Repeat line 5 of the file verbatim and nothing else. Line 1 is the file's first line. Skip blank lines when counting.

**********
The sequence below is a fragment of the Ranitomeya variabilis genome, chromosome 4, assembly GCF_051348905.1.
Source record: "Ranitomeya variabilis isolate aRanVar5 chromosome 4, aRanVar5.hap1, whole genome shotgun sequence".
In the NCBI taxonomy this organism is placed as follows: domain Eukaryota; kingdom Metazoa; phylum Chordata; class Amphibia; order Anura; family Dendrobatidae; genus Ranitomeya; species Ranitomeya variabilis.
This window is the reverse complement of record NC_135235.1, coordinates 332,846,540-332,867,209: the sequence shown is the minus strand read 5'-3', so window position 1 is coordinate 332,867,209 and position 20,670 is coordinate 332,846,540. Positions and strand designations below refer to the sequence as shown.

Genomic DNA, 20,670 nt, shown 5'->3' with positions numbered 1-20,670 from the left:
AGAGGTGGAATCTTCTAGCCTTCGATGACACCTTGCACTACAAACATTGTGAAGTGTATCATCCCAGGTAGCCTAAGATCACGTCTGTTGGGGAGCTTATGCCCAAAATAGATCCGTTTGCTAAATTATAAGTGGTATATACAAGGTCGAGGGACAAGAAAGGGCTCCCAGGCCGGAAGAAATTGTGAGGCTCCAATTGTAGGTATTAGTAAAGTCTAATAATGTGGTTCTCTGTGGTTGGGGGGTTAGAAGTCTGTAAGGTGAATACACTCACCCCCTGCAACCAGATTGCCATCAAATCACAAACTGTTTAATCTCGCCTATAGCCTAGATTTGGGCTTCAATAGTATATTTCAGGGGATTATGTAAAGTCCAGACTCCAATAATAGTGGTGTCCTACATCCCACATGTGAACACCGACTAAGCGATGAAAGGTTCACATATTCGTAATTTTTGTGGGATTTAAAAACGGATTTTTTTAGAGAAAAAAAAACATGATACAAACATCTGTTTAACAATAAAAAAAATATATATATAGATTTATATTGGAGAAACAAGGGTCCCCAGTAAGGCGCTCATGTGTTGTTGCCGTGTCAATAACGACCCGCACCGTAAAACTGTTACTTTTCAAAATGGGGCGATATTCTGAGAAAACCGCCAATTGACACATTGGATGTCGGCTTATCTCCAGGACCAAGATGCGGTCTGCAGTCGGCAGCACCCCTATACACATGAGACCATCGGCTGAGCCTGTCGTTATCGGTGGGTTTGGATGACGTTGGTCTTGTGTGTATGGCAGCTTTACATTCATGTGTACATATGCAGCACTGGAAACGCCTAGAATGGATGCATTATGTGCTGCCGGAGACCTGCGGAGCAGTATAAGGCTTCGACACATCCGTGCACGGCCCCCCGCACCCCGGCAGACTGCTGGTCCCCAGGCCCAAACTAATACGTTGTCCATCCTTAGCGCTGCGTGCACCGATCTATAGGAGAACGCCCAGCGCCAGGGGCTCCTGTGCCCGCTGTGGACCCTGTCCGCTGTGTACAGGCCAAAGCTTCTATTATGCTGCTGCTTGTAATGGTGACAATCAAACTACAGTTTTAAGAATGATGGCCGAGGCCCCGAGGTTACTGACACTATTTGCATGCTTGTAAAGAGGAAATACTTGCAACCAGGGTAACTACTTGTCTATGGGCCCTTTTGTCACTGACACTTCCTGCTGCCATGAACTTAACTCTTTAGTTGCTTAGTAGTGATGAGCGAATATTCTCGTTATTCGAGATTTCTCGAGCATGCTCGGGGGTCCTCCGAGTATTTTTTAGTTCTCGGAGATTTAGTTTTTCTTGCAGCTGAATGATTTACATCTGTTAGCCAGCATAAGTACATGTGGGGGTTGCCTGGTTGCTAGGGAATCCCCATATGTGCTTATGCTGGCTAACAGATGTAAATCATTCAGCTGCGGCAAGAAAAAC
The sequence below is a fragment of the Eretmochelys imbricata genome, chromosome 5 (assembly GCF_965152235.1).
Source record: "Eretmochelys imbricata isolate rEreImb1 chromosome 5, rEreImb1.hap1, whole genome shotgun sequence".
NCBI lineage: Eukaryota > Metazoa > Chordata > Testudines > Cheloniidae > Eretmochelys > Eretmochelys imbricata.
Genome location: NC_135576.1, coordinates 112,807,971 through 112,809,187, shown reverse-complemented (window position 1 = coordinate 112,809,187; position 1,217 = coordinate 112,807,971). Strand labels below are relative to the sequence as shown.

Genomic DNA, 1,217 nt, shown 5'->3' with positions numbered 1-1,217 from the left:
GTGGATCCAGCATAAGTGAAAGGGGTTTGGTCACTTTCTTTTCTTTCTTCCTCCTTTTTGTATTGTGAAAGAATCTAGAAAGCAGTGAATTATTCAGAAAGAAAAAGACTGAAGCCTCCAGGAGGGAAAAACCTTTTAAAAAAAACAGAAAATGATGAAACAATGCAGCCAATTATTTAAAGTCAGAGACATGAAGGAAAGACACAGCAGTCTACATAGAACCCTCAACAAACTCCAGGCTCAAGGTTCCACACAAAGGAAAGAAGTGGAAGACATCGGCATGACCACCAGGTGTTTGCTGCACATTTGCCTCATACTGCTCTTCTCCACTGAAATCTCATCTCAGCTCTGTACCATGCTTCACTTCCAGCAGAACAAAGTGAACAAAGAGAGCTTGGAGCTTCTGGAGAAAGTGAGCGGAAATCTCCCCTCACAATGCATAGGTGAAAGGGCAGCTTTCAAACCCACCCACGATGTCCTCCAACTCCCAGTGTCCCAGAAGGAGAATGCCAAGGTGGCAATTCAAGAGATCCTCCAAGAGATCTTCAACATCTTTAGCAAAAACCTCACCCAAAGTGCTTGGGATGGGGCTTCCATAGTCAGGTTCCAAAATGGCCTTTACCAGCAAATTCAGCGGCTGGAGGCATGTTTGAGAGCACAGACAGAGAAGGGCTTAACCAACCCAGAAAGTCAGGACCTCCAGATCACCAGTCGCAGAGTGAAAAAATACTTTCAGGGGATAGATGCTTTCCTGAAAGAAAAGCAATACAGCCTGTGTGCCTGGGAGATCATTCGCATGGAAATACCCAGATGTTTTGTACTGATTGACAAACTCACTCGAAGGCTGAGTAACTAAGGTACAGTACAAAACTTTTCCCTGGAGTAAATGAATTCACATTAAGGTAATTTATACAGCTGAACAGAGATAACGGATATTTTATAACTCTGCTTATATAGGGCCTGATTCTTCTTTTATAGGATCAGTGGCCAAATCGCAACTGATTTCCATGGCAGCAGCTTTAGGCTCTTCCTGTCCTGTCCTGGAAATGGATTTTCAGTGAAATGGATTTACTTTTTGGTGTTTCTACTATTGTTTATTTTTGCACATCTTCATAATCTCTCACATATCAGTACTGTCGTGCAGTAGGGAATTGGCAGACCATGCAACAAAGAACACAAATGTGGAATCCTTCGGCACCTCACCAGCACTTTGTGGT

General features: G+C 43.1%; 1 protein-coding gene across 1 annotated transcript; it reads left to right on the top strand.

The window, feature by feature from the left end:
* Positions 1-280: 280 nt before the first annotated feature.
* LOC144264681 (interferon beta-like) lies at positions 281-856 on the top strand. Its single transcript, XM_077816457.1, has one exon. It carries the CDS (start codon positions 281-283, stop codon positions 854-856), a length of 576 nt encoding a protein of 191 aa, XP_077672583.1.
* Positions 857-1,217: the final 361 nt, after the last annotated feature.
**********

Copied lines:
Genomic DNA, 20,670 nt, shown 5'->3' with positions numbered 1-20,670 from the left: